Relocating 500 States staff to a temporary new headquarters will come with a price tag of at least £7million, while the financial benefits of the move remain unclear.
It was announced back in August that five States departments would be consolidated into the former RBC building on Broad Street.
Despite being billed as a “short-term solution until a purpose-built office is developed”, States officials said that the space would serve as the new headquarters for at least five years at a cost of £1million per annum.
Now a recent response to a request under the Freedom of Information Law has shown that, in addition to this cost, the move itself will cost between £2million and £3million.
Added to the annual rent, it means that the “temporary” relocation will see the States fork out at least £7million overall.
Pictured: Cyril Le Marquand will no longer be the island's main government building once the move is complete.
It comes as part of new Chief Executive Charlie Parker’s ‘One Government’ plans to get States employees working closer together, which he believes will save “tens of millions” through driving efficiency in the organisation.
But the exact savings attached to the headquarters move remain unclear.
A States spokesperson couldn’t provide an estimate of the cost benefit of the move when asked by Express, but instead justified the £7million minimum expenditure on the grounds that current HQ Cyril Le Marquand House and the Environment Department’s South Hill premises could be sold and possibly turned into accommodation.
They commented: “The cost of relocation is a one-off cost, which represents a long-term investment in modernising government and securing long-term cost efficiencies. Moving to one building will increase efficiency, enabling teams to work more closely together, and will streamline how services are provided. This will ultimately lead to better value for money in delivering services, a smaller government office footprint, and lower maintenance costs.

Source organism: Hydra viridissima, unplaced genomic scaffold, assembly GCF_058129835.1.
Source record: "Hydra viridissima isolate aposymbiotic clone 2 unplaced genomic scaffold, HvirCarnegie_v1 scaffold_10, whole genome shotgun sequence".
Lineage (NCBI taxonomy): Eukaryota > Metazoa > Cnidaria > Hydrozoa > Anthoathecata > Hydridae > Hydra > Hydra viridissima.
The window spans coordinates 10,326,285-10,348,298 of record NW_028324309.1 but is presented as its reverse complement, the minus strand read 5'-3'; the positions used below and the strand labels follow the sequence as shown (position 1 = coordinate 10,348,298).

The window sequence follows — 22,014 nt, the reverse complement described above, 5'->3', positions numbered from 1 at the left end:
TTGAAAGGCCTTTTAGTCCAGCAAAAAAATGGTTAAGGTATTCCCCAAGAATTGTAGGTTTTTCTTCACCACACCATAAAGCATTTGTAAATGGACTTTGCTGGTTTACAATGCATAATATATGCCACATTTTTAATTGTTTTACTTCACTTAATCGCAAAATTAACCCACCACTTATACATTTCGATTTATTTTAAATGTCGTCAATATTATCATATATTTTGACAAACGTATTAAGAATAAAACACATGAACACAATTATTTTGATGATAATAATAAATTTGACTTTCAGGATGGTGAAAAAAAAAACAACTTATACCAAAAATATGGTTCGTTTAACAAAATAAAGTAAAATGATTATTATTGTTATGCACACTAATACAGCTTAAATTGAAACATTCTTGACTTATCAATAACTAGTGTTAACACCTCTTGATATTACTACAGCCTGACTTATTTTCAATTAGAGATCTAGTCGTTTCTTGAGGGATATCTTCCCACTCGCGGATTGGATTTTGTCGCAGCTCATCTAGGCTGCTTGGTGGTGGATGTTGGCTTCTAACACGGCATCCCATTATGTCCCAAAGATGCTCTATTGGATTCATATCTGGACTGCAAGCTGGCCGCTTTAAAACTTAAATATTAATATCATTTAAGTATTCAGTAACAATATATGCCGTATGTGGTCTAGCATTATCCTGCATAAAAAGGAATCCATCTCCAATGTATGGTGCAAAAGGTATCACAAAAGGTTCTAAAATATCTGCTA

“In addition, Cyril Le Marquand House and South Hill can be sold off or the land can be redeveloped, including for housing for key workers.”
Overall, the new headquarters will include:
The relocation of staff from Cyril Le Marquand House has already begun, with HR staff having cleared their desks and migrated to La Motte Street over the summer to pave the way for a new hub for ministers.
Their relocation came ahead of La Motte Street’s official opening last Monday as the new ‘Customer and Local Services Department’ – the new zone for all face-to-face interactions between government and islanders – featuring a set of ‘Welcome Hosts’.
Over the course of this month, tax, passport and planning enquiries will all be moved into the building in a large-scale overhaul being described as ‘One Front Door’.
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